The widespread frustration and anger is understood and acknowledged. But the solution is found in the vision for pragmatic, balanced, sound policies, not turning over the keys to those who would reverse America's progress.
Obama's speech signaled that he's over his obsession with chasing the nonexistent pipe dream of bipartisanship from Republicans. He defined what his party stands for and why their values are superior to Republicans'.
Believe it or not, there actually are Democrats and Republicans -- lots of them -- committed to robust international engagement, smart foreign aid, and coherent and sensible U.S. international public diplomacy.
Our national temperament and the fast pace of 21st century lifestyles lead many of us to feel that even deep-seated problems and structural crises should be fully resolved by the time we check our email. This thinking needs adjustment.
In a hopeful sign of growing bipartisan support for nuclear reductions, former military commanders and national security officials announced their support today for quick approval of the New START treaty.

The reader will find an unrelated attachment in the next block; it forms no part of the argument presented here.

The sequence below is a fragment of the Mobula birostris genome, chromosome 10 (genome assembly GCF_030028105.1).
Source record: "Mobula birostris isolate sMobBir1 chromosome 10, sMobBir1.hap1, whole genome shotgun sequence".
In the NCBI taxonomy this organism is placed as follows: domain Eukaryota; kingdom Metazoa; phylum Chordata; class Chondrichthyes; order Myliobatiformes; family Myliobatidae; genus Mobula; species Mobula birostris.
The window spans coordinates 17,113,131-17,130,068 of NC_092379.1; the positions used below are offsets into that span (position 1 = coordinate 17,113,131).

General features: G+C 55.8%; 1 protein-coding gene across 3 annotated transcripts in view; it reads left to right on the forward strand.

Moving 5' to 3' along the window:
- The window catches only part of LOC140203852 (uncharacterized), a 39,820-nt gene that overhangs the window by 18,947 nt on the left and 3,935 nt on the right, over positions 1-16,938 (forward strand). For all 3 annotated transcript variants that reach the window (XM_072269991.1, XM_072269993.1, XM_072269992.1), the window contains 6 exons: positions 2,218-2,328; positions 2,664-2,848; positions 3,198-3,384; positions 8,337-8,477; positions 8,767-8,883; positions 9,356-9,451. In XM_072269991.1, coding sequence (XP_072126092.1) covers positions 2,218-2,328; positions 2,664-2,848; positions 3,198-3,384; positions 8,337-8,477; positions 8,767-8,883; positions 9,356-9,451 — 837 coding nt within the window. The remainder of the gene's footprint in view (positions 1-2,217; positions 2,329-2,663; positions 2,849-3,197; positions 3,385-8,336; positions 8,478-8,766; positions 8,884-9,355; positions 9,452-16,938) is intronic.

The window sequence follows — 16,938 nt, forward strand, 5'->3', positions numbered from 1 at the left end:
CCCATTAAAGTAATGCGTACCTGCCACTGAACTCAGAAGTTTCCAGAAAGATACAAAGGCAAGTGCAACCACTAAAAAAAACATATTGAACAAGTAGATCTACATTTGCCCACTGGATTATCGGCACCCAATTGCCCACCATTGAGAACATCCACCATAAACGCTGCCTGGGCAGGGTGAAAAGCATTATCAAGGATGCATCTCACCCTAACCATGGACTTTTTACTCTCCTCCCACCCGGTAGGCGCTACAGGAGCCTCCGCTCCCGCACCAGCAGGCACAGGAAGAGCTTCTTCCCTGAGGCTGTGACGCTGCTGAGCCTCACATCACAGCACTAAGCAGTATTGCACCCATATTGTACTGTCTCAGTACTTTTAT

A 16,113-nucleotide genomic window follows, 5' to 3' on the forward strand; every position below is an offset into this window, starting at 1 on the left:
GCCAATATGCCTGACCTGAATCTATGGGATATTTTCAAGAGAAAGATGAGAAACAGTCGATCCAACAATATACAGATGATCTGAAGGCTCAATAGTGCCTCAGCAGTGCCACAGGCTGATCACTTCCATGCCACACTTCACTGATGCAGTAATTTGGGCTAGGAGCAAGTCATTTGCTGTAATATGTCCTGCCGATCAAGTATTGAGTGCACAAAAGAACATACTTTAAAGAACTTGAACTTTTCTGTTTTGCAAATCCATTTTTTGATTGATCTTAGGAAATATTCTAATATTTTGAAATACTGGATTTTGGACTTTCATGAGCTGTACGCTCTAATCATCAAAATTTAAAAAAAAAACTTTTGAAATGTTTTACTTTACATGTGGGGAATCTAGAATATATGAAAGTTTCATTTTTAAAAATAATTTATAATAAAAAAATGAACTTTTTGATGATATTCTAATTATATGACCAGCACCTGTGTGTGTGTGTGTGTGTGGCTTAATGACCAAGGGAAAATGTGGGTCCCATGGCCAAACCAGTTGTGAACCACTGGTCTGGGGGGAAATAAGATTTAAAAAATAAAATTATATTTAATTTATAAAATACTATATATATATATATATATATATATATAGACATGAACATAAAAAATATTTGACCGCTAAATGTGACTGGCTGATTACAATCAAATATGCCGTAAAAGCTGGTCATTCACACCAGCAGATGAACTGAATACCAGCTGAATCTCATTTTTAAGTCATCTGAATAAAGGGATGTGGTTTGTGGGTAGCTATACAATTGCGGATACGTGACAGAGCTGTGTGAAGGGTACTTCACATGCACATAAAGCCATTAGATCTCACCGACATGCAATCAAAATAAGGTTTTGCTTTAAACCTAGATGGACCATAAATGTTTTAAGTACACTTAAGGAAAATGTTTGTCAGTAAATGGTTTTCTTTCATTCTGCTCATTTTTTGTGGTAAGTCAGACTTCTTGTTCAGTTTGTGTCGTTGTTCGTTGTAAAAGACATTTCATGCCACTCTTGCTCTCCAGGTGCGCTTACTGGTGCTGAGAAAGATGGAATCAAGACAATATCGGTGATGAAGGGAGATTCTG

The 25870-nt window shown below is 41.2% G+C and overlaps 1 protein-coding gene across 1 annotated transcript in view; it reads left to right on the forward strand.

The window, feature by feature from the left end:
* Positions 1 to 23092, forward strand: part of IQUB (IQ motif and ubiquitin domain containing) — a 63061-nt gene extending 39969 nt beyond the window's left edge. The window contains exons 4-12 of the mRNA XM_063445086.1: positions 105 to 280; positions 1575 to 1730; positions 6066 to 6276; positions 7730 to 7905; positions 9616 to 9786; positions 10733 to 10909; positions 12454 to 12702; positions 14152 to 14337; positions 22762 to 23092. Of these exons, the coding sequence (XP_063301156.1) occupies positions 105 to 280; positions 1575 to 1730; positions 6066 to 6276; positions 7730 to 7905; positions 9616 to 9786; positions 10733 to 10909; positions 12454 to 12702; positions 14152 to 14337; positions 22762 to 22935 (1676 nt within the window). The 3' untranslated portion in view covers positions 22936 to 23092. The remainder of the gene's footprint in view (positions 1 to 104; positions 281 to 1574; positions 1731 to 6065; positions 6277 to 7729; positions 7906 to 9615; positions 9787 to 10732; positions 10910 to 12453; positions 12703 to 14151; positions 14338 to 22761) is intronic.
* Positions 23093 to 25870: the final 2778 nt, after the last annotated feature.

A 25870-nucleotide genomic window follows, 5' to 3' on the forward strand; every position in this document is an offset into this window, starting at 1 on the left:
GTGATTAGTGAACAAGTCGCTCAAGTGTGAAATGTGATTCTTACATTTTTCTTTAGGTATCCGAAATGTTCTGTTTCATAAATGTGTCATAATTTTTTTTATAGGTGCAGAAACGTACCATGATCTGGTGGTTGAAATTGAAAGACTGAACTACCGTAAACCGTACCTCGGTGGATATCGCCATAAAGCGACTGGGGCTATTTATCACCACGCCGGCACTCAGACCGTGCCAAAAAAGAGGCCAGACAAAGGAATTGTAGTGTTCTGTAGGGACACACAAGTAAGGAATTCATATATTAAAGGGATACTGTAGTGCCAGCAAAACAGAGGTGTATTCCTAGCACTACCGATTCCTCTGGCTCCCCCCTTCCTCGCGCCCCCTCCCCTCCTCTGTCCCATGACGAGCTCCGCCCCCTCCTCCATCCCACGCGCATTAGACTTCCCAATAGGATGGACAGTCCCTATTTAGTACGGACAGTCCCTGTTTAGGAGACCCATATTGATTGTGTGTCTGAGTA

During the recent G20, more mixed messages emerged, with our President encouraging member nations to spend more to prop up their failing economies while his administration seeks to gut Social Security and Medicare at home.
History has seldom delivered a more graphic, teachable crisis than the one that Obama inherited. Although we voted our hopes that events could compel Obama to govern as a progressive, we are still waiting, and we are a cheap date.
Obama needs to learn from the example of Harry Truman, who not only won re-election in 1948 in American history's greatest electoral upset; his coattails were so attractive that the Democrats took back both houses of Congress.